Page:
Buckled my rim

I’m 48kg and I buckled my rim. What’s really scary is I wouldn’t of hopped off anything larger than 30 inches or about 75cm. It’s still ridable but I’m nothing like the sort of weight I’m gonna be when I’m an adult, and I’m doing nothing like the sort of drops I wanna be doing.

I’m getting scared about breaking things on my unicycle. Any advice… I can’t spend an excessive amount of money but would a new rim help and how much should I be spending on one?

What kind of rim is it that you buckled? What kind of unicycle? What were you trying to do when this happened?

sounds like you go a “bike shop” uni bad luck does not sound like ur uni is up to trials, i would save up for a trials chap!

Visit unicycles.com.au! We all have to start off with basic unis. You should be happy that it’s not tacoed - that’s what eventually happened to mine. :slight_smile: When I was in the same position as you are now I decided that it wasn’t worth buying a new rim and then having to spend the time (or in most people’s cases the money) having it laced up. This is a good time to work on your technique. Have you done any seat out drops yet? For me it was actually the cranks that went first. They were cheap and easy to replace though. Gary has plenty of spares.

Good luck,

I would advise buying a trials uni, like one of these:

It’ll depend on how much you want to spend, of course.

Whoa… Those are kind of expensive… I’ve only had my unicycle for 2 months now… Anyway as I said the biggest drops I’ve done were about 30 inches or 75cm. Nothing like what other people do.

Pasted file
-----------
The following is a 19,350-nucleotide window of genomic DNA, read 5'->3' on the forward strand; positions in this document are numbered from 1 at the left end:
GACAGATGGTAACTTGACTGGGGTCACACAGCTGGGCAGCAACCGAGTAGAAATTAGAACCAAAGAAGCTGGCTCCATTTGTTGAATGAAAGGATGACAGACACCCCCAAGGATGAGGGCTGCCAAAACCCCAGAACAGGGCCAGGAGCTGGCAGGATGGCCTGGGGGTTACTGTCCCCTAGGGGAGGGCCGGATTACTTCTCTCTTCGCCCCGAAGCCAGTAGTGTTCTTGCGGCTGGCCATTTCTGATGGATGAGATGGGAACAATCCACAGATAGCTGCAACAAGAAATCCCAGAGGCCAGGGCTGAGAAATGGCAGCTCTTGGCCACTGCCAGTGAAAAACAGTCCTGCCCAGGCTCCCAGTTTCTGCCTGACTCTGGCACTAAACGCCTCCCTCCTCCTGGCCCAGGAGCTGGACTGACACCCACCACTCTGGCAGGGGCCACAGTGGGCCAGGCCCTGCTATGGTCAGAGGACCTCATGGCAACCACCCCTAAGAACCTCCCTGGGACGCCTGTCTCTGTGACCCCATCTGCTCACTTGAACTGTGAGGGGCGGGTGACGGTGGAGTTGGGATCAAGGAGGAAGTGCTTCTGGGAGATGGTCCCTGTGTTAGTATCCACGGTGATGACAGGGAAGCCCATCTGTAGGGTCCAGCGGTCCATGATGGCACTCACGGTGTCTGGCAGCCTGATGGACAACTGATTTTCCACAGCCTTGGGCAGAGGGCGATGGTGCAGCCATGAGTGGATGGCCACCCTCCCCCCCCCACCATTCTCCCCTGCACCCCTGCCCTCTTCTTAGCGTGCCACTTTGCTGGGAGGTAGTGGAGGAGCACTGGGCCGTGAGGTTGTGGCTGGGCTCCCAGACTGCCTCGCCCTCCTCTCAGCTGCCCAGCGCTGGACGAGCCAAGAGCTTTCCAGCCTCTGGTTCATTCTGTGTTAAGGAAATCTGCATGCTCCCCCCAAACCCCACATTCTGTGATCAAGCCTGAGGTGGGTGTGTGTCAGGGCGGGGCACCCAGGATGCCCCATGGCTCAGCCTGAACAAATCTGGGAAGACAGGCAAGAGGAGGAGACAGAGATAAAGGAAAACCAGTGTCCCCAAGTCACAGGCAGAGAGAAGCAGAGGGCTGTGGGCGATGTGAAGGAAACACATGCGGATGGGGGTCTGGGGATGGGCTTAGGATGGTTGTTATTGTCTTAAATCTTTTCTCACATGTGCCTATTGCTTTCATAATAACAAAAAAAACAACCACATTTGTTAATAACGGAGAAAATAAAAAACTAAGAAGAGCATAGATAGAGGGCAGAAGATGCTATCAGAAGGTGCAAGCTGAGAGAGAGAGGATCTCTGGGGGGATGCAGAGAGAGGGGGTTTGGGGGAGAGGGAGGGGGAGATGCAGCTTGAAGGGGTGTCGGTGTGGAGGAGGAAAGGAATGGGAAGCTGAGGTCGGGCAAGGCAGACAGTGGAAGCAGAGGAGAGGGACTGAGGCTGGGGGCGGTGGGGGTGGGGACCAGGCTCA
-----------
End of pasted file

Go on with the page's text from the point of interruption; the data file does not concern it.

I think it must of been a bad quality rim. I’ll look into getting a good quality one, I imagine it’s worth the money? Nothing else has really gone wrong on my unicycle apart from the plastic pedals taking a beating, but I’m sure I just need some good ones.

Although it was disturbing one time when my friend was riding along and the nut that was holding the crank to my unicycle fell off and started rolling down the street. Entertaining as it was I quickly told him to get off. But I just tightened that up and it’s fine, maybe it wasn’t put on correctly.

Anyway… should I just get a new rim? And if so how much am I looking spending? The rims on unicycle.com are like $40 US.

Thanks for all your help guys.


you might want to start roling out of your drop’s as well that could be half of your problems

It all depends what sort of stuff you want to do doing but if you’re planning on getting into more and more trials but don’t want to spend much maybe you could go for an Alex DX-32 19" rims with a Monty trials tyre. They’re availalbe from unicycles.com.au. Actually come to think of it that might still be a bit more expensive than what you wanted. For a while I ran a Maxxis Max Daddy 20x2.25" tyre. Maybe you could get one of those (about $30 Australian) and a slightly better rim. I personally wouldn’t go spending too much on the rim because you’ll probably eventually want to go all out and get a proper trials uni and the hub and cranks a likely to bend before the new rim that you get even if it’s only slightly better than the original.